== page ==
5). The Galileo spacecraft has shown evidence for oceans beneath the ice surfaces of the Jupiter moons Europa, Callisto, and Ganymede. Since liquid water is necessary for life on Earth, proof of liquid water on these moons greatly increases the chance of extraterrestrial life in our solar system (Na eye). Terrestrial life is based on organic molecules, which are now known to be plentiful throughout space (Chyba par.

2). Radio emission lines shown by gas clouds prove this presence of carbon compounds (Morrison par. 9). And though the presence of these molecules and compounds certainly does not prove that life exists in outer space, it is definitely a foundation for it. Biophysicist Stuart Kauffman believes that life is an unavoidable result of chemistry ("Search" par. 31).

The chemistry is undoubtedly there. Though the argument for the possibility of alien life forms throughout the universe is quite strong, there are still many opponents. The most often used reasoning by these skeptics is known as the Fermi Paradox, which asks the seemingly simple question, "Where are they?" Physicist Enrico Fermi proposed that in the suspected 12-15 billion-year age of the universe, sentient alien life forms have had more than ample time to spread throughout the galaxy, colonizing habitable planets. This would naturally include Earth (Shostak).

There are many logical reasons for why they have not yet reached Earth. Some, including SETI (Search for ExtraTerrestrial Intelligence) pioneer Frank Drake believes interstellar travel to be so costly and impractical that the aliens never leave home. Others believe that those capable of interstellar travel follow a code of noninterference with backward or emerging civilizations (Chang par. 12). It could be that intelligent civilizations are common throughout the universe, but they never survive past a certain point as a direct result of nuclear war, greed, pollution, or some other threat to civilization (Sagan, Cosmos 247). Perhaps intergalactic travelers feel that we on Earth are not ready for the realization of extraterrestrial beings, and that we must first learn to live in harmony amongst ourselves.

Maybe the aliens just haven't reached this part of the galaxy yet (Chang par. 12). Maybe they have, but we are unable to detect their technology, or they are part of the wide range of incompletely understood phenomena in astronomy (Sagan, "Cosmic" par. 13).

And who is to say that they even care to visit us in the first place? Retired physicist Michael Hart provides another case for disbelief in extraterrestrial life. He believes that the origin of life is an astonishingly rare coincidence (Chang par. 10). In an ABC News online chat, he stated, "The main problem is not life existing or evolving, but life originating in the first place (Hart)." Stephen Hawking, Luc asian Professor of Mathematics at Cambridge University, and commonly thought of as one of the greatest minds of our time, provides an excellent counterpoint to Hart's assumption. Hawking theorizes that if the origin of life were unlikely, it would take a considerably long time for it to begin. Subsequently life would evolve to intelligent forms with little time left before being destroyed by the swelling of the Sun at the end of its ten billion year life span.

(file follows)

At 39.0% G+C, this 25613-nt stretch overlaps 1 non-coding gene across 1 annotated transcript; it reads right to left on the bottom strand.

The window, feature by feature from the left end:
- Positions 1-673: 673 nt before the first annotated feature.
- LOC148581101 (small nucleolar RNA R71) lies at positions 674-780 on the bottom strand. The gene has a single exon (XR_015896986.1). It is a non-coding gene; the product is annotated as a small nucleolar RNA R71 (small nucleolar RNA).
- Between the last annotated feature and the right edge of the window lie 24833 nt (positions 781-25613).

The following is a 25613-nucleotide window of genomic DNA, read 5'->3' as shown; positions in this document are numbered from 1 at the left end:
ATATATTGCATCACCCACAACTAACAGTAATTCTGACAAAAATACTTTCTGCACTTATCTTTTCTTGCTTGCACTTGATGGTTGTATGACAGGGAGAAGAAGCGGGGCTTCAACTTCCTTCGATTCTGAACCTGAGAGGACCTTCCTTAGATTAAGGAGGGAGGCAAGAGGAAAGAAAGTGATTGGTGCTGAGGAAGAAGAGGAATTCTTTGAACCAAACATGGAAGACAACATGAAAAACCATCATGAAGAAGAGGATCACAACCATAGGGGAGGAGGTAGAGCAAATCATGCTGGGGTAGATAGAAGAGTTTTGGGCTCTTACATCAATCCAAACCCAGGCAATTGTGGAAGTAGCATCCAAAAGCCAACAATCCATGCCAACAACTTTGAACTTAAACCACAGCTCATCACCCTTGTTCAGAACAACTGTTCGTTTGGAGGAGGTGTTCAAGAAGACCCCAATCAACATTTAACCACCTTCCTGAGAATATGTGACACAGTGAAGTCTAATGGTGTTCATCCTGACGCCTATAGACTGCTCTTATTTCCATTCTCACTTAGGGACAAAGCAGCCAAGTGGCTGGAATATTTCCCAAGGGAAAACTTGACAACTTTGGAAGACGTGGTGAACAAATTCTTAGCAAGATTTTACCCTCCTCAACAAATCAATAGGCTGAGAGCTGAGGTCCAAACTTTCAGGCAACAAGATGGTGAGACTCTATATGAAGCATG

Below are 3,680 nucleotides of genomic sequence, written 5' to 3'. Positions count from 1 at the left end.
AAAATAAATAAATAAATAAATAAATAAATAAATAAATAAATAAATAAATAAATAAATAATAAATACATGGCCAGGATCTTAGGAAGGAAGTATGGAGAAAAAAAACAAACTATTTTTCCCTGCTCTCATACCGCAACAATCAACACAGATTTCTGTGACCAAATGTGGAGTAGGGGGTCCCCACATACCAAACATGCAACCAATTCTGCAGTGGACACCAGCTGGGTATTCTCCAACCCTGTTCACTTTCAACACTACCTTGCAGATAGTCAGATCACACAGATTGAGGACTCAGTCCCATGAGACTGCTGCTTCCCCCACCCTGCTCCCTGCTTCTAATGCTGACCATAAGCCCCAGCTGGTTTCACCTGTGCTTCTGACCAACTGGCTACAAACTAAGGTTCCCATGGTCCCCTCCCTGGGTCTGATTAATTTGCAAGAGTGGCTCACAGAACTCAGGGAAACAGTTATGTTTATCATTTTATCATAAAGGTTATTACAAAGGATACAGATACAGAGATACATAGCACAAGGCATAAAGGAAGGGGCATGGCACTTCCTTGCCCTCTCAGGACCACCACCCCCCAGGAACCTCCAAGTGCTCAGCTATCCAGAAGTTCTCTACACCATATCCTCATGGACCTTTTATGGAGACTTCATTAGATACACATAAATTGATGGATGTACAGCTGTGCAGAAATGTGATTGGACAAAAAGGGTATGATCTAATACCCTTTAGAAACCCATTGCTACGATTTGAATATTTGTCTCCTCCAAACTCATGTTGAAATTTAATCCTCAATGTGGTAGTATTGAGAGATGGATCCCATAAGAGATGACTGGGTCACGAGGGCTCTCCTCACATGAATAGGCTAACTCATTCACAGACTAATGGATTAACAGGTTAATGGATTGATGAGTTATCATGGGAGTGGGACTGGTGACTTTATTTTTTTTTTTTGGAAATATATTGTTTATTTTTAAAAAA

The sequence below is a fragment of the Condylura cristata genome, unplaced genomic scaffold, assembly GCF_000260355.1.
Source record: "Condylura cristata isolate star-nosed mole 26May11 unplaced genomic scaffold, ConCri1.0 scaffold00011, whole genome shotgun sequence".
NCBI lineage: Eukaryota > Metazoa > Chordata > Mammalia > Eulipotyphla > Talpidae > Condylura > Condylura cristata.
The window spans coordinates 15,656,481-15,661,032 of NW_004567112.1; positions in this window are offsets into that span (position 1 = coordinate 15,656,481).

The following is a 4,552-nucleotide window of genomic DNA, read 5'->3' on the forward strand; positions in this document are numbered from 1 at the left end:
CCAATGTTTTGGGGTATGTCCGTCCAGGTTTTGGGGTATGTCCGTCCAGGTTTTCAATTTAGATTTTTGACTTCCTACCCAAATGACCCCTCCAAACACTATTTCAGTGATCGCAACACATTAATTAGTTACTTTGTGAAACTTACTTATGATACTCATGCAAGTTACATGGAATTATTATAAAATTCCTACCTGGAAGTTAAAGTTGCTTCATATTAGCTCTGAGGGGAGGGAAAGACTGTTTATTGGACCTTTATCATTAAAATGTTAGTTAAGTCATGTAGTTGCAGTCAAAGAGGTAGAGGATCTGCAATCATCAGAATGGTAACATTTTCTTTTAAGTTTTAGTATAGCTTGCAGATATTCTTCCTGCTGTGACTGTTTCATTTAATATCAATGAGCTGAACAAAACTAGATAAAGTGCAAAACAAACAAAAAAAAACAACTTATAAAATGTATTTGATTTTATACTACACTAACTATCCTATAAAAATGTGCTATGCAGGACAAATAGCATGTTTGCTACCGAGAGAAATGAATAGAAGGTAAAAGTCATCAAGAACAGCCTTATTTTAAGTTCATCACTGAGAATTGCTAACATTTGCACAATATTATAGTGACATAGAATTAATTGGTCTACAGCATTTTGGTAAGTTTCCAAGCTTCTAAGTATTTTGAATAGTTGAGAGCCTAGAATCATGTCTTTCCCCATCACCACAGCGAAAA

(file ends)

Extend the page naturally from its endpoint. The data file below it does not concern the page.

Fossil evidence proves that life on Earth began some 3. 5 billion years ago, a mere five hundred million years after the Earth's environment is believed to have become suitable for life to develop. Hawking goes on to say that instead of taking the possible seven billion years to originate, life developed in only about one-fourteenth of the time available. This suggests a good chance for "spontaneous generation of life, in suitable conditions (Hawking pars. 10-12)." Much of the doubt of extraterrestrial existence is directed towards SETI, an ongoing project devoted to detecting radio transmissions from outer space.

Skeptics point out that since its beginning over forty years ago, SETI has not produced any affirmation of extraterrestrial life (Hart). Since 1992, SETI has analyzed over five hundred trillion signals, but has not discovered even one alien signal ("Search" par. 33). Many, including Tulane physicist Frank Tiller, believe the SETI project to be a waste of both time and money (Gardner). What most SETI doubters fail to mention is that Project Phoenix, SETI's current project, will only examine several stars out of every billion in the Galaxy. They " ve only examined about one-billionth of the galaxy to date (Chyba 18-19).

Nobody said that the chances for extraterrestrial intelligence were that great! In conclusion, the physical constructs of the universe, combined with the determination of life to adapt and survive, make it very hard to deny the great likelihood of life on other planets. Even the most logical of skeptics provide theories that are easily questioned. Though there is not currently any concrete proof of the existence of extraterrestrial beings, it would be impossible to prove that they do not exist elsewhere in the vast expanses of the universe. It is therefore imperative that we continue our search.

As author and internationally renowned astronautical engineer Robert Zubrin wrote, "To be really alive as individuals, to be really alive as a civilization and as a species, we must be willing to continually seek out and experience the new... when we cease exploring, we die (283).".